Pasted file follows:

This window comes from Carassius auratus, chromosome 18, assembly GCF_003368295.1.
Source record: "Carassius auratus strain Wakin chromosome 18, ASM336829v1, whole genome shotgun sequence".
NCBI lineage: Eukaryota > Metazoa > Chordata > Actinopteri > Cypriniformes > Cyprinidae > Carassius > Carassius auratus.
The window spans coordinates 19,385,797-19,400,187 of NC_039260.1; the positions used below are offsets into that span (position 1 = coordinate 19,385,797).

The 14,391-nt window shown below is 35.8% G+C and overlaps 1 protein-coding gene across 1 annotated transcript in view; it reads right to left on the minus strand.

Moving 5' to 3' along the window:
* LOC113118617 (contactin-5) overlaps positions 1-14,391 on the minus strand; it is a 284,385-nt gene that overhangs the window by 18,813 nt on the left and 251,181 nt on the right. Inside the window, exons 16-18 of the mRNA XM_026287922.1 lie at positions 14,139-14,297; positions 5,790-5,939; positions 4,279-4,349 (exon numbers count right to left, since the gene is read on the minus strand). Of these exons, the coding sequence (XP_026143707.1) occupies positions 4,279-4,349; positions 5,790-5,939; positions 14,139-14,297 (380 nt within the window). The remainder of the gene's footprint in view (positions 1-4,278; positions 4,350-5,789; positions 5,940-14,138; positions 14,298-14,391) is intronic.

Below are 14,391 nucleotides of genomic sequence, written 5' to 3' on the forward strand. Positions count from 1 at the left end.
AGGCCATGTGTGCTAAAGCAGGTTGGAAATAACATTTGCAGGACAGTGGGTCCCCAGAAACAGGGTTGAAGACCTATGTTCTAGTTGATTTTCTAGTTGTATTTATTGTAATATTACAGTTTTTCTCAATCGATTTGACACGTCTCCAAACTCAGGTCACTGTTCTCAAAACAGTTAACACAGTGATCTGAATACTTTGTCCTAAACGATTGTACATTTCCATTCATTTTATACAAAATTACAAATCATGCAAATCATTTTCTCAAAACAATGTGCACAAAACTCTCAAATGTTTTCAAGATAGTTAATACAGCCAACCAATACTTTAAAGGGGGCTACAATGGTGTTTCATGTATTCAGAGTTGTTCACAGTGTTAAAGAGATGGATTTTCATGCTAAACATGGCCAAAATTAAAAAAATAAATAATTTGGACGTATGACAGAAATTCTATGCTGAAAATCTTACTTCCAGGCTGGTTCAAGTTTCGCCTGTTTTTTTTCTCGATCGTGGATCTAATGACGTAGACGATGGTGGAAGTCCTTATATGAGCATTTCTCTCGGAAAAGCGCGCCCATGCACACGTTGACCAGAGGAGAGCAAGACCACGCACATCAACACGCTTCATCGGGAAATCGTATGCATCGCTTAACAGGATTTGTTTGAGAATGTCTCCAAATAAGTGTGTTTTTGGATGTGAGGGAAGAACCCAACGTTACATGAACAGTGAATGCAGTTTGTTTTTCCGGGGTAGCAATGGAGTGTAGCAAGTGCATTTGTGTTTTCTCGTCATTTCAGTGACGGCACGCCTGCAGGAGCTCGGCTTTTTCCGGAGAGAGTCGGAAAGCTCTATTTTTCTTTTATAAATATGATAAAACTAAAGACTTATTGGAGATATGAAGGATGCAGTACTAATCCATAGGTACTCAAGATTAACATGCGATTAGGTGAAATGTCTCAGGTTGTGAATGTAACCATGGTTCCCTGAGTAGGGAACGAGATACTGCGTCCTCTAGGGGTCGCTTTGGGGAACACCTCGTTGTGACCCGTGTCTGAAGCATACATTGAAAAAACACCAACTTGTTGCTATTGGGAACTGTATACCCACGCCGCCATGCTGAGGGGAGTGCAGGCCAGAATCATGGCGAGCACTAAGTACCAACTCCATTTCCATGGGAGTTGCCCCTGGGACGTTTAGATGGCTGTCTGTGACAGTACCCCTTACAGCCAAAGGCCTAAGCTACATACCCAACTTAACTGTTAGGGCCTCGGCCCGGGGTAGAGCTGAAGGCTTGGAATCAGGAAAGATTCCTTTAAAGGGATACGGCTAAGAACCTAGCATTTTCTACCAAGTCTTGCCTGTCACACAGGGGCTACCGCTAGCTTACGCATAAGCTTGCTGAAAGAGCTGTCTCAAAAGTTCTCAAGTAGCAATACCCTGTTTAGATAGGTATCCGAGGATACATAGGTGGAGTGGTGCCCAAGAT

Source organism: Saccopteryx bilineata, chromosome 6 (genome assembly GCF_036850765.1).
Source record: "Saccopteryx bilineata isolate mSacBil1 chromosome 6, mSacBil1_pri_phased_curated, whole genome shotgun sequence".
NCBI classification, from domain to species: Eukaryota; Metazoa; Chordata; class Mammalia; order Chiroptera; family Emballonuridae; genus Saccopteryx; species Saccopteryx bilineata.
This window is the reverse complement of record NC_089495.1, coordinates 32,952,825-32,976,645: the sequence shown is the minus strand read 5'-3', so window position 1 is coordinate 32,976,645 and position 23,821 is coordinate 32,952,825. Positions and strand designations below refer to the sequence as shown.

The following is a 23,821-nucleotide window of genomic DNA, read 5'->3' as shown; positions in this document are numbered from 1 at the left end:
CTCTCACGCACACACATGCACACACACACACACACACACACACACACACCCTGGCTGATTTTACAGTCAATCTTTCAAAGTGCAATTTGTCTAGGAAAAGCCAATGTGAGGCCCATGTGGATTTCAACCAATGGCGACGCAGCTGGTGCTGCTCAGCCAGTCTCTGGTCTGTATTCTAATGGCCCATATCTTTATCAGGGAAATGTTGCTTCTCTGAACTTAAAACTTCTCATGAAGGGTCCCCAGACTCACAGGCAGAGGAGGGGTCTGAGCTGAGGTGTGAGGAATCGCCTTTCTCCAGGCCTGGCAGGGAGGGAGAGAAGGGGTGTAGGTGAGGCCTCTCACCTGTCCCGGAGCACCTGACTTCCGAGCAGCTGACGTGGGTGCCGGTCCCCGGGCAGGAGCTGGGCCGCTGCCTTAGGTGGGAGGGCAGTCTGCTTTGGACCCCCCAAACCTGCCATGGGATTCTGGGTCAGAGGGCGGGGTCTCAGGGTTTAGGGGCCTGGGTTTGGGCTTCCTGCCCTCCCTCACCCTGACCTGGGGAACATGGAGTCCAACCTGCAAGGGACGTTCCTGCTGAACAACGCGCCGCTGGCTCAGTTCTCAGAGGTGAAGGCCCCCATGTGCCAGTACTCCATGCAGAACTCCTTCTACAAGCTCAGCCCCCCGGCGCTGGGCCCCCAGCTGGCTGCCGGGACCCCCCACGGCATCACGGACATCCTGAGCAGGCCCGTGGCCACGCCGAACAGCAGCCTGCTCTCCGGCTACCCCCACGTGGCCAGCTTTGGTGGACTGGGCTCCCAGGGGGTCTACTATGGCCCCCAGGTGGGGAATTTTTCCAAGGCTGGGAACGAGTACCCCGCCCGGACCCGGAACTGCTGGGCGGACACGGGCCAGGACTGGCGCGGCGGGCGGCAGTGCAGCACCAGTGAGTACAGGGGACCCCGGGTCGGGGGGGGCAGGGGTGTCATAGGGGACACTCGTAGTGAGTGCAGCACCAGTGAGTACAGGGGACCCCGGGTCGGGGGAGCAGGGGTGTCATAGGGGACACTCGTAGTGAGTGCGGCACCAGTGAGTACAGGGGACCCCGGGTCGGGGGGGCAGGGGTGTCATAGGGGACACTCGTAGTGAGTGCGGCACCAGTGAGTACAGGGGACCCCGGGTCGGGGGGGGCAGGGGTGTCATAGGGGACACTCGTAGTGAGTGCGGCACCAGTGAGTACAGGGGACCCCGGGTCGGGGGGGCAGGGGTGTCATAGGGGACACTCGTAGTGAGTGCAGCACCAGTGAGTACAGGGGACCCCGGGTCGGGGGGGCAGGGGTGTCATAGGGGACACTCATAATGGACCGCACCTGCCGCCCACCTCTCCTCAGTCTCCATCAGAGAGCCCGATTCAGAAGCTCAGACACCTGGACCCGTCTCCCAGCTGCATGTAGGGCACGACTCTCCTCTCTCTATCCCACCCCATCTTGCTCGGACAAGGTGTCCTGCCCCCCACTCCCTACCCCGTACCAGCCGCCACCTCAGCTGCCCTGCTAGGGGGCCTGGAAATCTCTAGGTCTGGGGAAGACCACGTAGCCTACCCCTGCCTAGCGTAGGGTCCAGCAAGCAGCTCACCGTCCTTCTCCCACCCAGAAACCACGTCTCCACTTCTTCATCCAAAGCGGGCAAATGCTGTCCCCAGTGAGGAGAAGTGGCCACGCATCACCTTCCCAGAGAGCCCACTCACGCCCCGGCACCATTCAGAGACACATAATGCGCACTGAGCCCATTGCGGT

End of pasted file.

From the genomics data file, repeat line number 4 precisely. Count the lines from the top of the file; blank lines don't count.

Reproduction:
The window spans coordinates 19,385,797-19,400,187 of NC_039260.1; the positions used below are offsets into that span (position 1 = coordinate 19,385,797).